Introduction: Hole-in-the-Wall Spice Rack
I love to cook! Unfortunately, I have a very small kitchen. Because all my counter-top appliances, gadgets and spices take up a lot of space, I have to be clever about using the limited space I have. Over the years my spice collection has outgrown a conventional spice rack, plus, I don't have a wall to hang one on. Fortunately, I do have a wall that I can hang one in.
Initially, I was unsure if the wall between my kitchen and dining room would accommodate a recessed spice rack, so I drilled a one inch "peek-a-boo" hole behind my calendar and evaluated the hidden studs and electrical service behind the wallboard. I took some measurements and found nothing preventing the installation, so I began building the Hole-in-the-Wall Spice Rack. I designed my rack to hold 38 “Spice Islands” brand jars, the design can be scaled up or down to suit anyone’s kitchen.
1-7/8” Forstner drill bit
1/8” roundover router bit
6mm birch plywood
12mm birch plywood
1-1/4” sheetrock screws
1-5/8” sheetrock screws
Step 1: Hole Layout
Step 2: Best Way to Drill Large Diameter Holes in Wood
Two 12mm plywood panels about 12” x 20” were cut and screwed together in the waste margin to form an assembly. The hole placements were laid-out on the front panel and center-punched with an awl. Each mark was drilled with an 1/8” pilot hole that would guide the 1-7/8” Forstner bit. The best results were achieved by drilling the forstner bit ¼” deep in the back side of the assembly and then finishing the hole by drilling from the front side. This method ensured a hole with no wood tear-out on either side.
Step 3: Roundover the Edges
The assembly was then unscrewed and the holes on both sides of both panels were trimmed with a 1/8” radius roundover router bit. These radii gave the rack a pleasant appearance and help guide the jars into their holes.
Next, the two panels were cut to their final size. It's important to offset the panels so the holes are 1/16” lower in the rear panel relative to the front. This gives the jars a slight downward slant in the back to help keep them in place. It's important to that in mind when trimming the panels.
Step 4: Build the Box
With the front panels cut to size, it was time to build the five-sided box to hold them. I left enough clearance between the panels and box so I could easily assemble and disassemble the rack for the remaining steps.
I cut four 12mm thick x 3-7/8” wide boards. Two of them were nominally 10-3/4” long, the other two were nominally 19-3/4” long.
They were glued and screwed together in four places, a 6mm back panel was simply glued to the back of the box. A 6mm thick, 7/8” inch wide mitered frame was glued to the front of the box to finish it.
Step 5: Panel Spacers
Eight small pieces of wood were needed as spacers to hold the panels in position so they could be screwed to the box. Four 1-1/4” cubes were positioned between the box back and the rear panel. They were glued to the interior side of the back of the box and provided extra height so shorter screws could be used to hold the panel stack together. Four 1-1/4” x 1-1/4” x ¾” blocks float between the two panel. To simplify assembly, they could have been glued to the back of the front panel. I found it easiest to predrill the holes in the blocks and panels, and then glue the blocks as described. Apply pieces of cellophane tape anywhere you think glue may leak out, you don’t want any parts to be accidently glued together or you won’t be able to take the rack apart.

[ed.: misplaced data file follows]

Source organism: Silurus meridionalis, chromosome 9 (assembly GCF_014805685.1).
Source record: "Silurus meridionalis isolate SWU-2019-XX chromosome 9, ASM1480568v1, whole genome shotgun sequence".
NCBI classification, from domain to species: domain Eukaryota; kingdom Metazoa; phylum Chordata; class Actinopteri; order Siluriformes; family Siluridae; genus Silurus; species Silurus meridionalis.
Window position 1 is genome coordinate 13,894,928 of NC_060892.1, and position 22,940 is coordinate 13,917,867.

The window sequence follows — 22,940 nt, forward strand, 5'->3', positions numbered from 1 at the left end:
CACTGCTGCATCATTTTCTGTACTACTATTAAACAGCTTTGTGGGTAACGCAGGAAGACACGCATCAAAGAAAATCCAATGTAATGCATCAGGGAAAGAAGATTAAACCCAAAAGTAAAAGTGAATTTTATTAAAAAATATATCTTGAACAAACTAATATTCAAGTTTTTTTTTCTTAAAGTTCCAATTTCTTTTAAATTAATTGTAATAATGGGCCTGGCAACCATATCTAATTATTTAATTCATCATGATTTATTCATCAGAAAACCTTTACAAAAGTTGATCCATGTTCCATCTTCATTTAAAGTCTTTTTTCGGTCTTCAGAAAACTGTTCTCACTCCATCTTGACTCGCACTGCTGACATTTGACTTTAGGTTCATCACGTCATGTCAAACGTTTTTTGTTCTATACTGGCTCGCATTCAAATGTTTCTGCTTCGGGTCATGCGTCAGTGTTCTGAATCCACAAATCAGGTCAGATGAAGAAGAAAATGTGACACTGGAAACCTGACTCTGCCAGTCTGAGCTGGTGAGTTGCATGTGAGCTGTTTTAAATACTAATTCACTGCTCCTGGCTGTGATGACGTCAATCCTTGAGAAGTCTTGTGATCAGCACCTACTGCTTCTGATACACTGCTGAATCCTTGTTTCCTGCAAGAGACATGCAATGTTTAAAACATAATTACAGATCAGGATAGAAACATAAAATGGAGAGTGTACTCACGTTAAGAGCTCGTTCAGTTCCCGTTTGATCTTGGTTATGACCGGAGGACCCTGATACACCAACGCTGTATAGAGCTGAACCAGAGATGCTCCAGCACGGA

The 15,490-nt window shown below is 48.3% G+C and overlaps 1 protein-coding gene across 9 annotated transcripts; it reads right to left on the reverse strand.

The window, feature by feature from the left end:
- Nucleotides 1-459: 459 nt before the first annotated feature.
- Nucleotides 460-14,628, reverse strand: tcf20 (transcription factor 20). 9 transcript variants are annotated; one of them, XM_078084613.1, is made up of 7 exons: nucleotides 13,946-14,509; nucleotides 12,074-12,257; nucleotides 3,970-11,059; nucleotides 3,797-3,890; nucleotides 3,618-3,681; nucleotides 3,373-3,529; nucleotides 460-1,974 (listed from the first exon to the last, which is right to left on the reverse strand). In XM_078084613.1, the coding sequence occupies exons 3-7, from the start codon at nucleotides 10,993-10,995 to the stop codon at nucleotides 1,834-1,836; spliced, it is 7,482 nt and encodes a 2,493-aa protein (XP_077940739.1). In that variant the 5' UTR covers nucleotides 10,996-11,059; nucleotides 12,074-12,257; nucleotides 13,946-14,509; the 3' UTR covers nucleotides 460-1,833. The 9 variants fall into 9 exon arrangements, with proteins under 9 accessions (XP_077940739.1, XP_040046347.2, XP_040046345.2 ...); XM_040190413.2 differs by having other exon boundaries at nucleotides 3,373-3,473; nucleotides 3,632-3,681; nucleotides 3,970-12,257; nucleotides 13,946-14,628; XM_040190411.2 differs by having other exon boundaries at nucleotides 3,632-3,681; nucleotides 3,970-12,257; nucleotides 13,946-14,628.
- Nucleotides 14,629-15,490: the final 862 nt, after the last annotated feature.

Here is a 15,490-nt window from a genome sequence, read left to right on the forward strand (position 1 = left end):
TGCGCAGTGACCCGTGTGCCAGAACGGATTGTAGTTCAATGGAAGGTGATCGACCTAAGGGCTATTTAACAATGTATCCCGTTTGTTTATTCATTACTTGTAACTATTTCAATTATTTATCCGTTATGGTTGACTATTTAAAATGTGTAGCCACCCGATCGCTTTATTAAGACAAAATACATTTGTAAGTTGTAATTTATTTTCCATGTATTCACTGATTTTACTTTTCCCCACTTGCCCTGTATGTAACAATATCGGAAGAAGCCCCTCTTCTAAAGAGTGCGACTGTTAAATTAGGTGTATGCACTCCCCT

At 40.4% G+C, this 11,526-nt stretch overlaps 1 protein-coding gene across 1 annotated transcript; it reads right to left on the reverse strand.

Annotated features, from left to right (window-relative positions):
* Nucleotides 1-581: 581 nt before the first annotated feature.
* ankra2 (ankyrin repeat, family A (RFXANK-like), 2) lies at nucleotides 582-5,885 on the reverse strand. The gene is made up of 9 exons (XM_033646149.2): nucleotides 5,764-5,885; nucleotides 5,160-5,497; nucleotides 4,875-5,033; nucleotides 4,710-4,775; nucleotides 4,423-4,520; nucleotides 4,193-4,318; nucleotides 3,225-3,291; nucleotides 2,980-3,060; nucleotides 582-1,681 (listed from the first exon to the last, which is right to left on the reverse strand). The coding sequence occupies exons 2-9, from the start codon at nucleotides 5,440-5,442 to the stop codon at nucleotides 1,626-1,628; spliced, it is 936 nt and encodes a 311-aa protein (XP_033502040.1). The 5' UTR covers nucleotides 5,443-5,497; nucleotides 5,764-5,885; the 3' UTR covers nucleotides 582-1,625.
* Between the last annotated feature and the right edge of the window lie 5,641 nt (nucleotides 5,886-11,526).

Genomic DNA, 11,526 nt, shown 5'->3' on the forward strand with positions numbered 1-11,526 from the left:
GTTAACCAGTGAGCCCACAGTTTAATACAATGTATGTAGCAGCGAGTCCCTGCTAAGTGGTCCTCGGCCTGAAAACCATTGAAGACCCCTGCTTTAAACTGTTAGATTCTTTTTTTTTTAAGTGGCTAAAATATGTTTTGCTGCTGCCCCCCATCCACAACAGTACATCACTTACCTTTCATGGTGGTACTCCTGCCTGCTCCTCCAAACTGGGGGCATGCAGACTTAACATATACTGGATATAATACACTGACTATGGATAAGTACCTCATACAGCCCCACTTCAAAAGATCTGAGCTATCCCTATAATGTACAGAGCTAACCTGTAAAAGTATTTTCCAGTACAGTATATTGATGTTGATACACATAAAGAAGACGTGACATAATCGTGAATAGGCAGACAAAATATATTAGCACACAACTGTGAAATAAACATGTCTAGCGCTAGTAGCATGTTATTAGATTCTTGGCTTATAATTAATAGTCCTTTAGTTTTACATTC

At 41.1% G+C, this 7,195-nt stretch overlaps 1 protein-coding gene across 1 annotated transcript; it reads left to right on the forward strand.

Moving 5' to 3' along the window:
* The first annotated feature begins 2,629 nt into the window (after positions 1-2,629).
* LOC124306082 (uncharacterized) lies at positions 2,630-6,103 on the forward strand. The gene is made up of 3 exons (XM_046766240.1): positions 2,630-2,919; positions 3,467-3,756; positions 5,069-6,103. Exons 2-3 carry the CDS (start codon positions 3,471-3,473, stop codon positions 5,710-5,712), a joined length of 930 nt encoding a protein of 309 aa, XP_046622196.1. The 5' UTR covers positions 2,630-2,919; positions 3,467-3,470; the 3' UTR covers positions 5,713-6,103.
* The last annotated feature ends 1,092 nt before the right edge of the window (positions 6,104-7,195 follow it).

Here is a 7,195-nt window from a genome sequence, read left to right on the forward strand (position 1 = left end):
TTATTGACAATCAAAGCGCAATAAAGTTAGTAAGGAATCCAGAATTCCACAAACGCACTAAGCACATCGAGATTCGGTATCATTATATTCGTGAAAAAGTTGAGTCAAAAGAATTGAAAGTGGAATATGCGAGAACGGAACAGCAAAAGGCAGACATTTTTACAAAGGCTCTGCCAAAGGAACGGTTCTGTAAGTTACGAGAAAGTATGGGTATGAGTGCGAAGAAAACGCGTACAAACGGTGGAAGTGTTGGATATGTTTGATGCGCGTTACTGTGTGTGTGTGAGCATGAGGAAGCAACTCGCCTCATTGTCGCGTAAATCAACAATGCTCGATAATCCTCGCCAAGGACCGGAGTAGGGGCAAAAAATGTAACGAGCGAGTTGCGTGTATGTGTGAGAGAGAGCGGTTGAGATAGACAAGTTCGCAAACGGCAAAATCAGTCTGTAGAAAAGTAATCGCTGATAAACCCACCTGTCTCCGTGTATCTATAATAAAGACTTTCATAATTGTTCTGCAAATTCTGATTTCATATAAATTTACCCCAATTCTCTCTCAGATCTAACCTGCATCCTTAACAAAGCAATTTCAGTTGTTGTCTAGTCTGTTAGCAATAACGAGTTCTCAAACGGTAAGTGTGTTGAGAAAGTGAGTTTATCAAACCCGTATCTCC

Step 6: Mount the Box in the Hole in the Wall
With the box in it’s final form it was ready to be fitted in the wall. The peek-a-boo hole I made in the wall was enlarged to accept the box. The exact hole placement was based on the location of the adjacent studs, build-out boards were added to create a mounting surface for the box. Four clearance holes, two on each side, were drilled in the box for sheetrock screws to hold the box in the wall.
Step 7: Finish the Wood
After demonstrating the parts could easily be assembled and disassembled, it was time to sand the wood and apply a finish. I chose a clear varnish to match my cabinets. Thinning the varnish with mineral spirits enabled me to wipe multiple thin coats of finish on the wood with a cloth. Applying thicker coats with a brush to all those holes would have created a lot of drip marks.
Step 8: Quick-read Labeling
I labeled the spice jar lids with 1/2” wide, white Brother P-Touch laminated tape. I chose a narrow font so I could cram a lot of letters into the limited space on the lid. After printing the labels, I trimmed them to length with a scissor and then “clipped” the ends with a curved fingernail clipper. I’ve found a slightly curved label ends appear more aesthetically pleasing than a 90 degree scissor-cut end on the small diameter lids.
Step 9: Functional and Attractive
I've used the Hole-In-The-Wall Spice Rack for over a year now. It’s very convenient to have all my spices just an arm's length from the stove. Because the spices are in the wall instead of in the cabinet, on the counter or on the wall, I have more room to store other kitchen items.
Fun fact: over one-third of my spices have names that begin with the letter "C".
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